CAPE CANAVERAL AIR FORCE STATION, FL – The highest-capacity US Air Force communications system thundered to orbit during a fabulous nighttime blastoff from the Florida Space Coast, Wednesday evening offering a picture perfect spectacle in addition to a significant boost to military point to point communications.
Hordes of spectators lined space coast beaches and viewing areas to witness the dinnertime launch of the Wideband Global SATCOM (WGS-8) mission for the U.S. Air Force on a United Launch Alliance Delta IV Medium+ rocket at 6:53 p.m. EST on Wednesday, Dec. 7, 2016.
The on time Delta liftoff took place from Space Launch Complex-37 at Cape Canaveral Air Force Station, Florida at the opening of the 49 minute long launch window.
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“Thank you to the U.S. Air Force and industry team whose flawless execution enabled today’s successful launch of the WGS-8 mission,” said Laura Maginnis, ULA vice president of Custom Services, in a statement.
“Last week ULA celebrated our anniversary and 10 years of 100% mission success. This evening’s launch epitomizes why our customers continue to entrust ULA to deliver our nation’s most crucial space capabilities.”
WGS-8 was delivered to a supersynchronous transfer orbit atop the United Launch Alliance Delta IV Medium+ rocket.
WGS-8 is the first in a newly upgraded series of a trio of WGS satellites built by Boeing that will nearly double the communications bandwidth of prior WGS models.
The major upgrade is inclusion of the Wideband Digital Channelizer, awarded to Boeing in June 2012.
“Boeing’s eighth Wideband Global SATCOM (WGS) satellite will provide nearly twice as much communications bandwidth as previous WGS satellites due to an upgraded digital payload,” said Boeing in a statement.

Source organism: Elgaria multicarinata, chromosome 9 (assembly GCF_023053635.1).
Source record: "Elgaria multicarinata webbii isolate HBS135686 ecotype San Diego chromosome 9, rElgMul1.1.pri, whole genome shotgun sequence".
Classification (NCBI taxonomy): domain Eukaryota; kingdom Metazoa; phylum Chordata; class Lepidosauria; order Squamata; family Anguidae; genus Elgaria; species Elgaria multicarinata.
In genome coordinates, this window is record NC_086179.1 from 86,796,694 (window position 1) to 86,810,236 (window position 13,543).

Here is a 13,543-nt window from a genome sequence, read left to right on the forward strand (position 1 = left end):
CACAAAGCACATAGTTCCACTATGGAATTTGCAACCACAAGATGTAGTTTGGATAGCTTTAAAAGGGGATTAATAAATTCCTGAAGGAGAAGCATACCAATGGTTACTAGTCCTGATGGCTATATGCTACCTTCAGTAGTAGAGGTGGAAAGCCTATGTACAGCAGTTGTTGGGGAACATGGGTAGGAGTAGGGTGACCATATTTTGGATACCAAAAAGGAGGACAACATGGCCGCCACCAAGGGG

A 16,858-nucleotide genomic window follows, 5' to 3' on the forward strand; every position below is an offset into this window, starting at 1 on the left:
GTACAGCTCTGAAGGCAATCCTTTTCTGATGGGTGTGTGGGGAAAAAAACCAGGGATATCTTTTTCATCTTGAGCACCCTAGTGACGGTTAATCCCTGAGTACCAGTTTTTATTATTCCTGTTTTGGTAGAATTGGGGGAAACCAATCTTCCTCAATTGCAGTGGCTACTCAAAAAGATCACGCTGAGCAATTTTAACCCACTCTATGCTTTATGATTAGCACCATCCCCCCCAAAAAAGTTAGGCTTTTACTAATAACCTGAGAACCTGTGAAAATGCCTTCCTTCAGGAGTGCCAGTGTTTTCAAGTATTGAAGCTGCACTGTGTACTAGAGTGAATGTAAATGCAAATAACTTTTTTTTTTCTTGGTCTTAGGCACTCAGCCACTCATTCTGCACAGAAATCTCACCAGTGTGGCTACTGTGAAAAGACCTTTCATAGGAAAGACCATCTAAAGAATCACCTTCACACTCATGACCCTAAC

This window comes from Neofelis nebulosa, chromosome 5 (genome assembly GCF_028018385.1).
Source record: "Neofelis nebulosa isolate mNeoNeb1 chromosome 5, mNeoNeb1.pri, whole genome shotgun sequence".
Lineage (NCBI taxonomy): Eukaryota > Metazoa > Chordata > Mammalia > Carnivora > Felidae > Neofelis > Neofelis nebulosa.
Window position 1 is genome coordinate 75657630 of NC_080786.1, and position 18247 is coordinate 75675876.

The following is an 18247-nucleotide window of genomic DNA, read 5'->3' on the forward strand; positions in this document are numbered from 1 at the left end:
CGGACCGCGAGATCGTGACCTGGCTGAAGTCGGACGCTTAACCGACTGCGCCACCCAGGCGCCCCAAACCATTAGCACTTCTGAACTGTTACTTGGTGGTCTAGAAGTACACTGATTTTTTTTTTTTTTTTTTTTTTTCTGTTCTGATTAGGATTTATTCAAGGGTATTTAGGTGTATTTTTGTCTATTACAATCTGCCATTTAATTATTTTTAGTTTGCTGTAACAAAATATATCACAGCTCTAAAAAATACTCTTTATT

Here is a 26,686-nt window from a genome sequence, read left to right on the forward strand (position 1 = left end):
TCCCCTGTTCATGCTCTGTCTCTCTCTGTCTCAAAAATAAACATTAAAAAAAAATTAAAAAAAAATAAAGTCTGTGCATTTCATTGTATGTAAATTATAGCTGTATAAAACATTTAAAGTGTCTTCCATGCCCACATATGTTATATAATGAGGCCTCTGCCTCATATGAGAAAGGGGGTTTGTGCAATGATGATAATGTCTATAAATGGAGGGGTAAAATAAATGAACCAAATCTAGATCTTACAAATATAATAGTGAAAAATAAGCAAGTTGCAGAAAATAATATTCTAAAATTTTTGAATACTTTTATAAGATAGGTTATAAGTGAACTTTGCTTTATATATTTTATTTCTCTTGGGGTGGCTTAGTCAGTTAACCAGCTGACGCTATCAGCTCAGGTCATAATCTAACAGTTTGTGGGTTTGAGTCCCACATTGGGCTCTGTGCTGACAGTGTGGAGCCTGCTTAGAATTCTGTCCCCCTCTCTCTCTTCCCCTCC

The Wideband Digital Channelizer will provide a 90 percent improvement in satellite bandwidth for US military forces.
“Using leading commercial digital circuit technology, the newly upgraded satellite will aid in fulfilling the increasing demand for high-data rate communications of warfighters around the globe.”
WGS-8 was also built for a significantly cheaper price compared to the prior WGS series. WGS-8 cost about $426 million vs. about $570 million for the WGS 7 satellite.
“Not only does WGS-8’s cutting edge digital payload nearly double the satellite’s bandwidth, but the U.S. government was able to realize more than $150 million in savings for WGS-7 through WGS-10 through fixed-price block purchases and commercial operating practices,” said Dan Hart, Boeing vice president, Government Satellite Systems, in a statement.
“We’ve been able to both increase the capability and reduce the per-unit cost with each new WGS satellite we’ve delivered, making WGS, by far, the most cost-effective asset for military communications.”
The 217 foot tall Delta IV Medium+ rocket launched in the (5,4) configuration with a 5 meter diameter payload fairing and powered by one common booster core and four solid rocket motors built by Orbital ATK to augment the first stage.
The common booster core was powered by an RS-68A liquid hydrogen/liquid oxygen engine producing 705,250 pounds of thrust at sea level. A single RL10B-2 liquid hydrogen/liquid oxygen engine powered the second stage.
The booster and upper stage engines are both built by Aerojet Rocketdyne. ULA constructed the Delta IV Medium+ (5,4) launch vehicle in Decatur, Alabama.
The is the sixth flight in the Medium+ (5,4) configuration; all of which were for prior WGS missions.
WGS-8 also counts as the first of three launches from the Cape this December. A Pegasus XL rocket will launch on Dec. 12 carrying NASA’s CGYNSS hurricane monitoring satellites. And an Atlas V will launch on Dec. 12 with the EchoStar 23 comsat.
Stay tuned here for Ken’s continuing Earth and planetary science and human spaceflight news.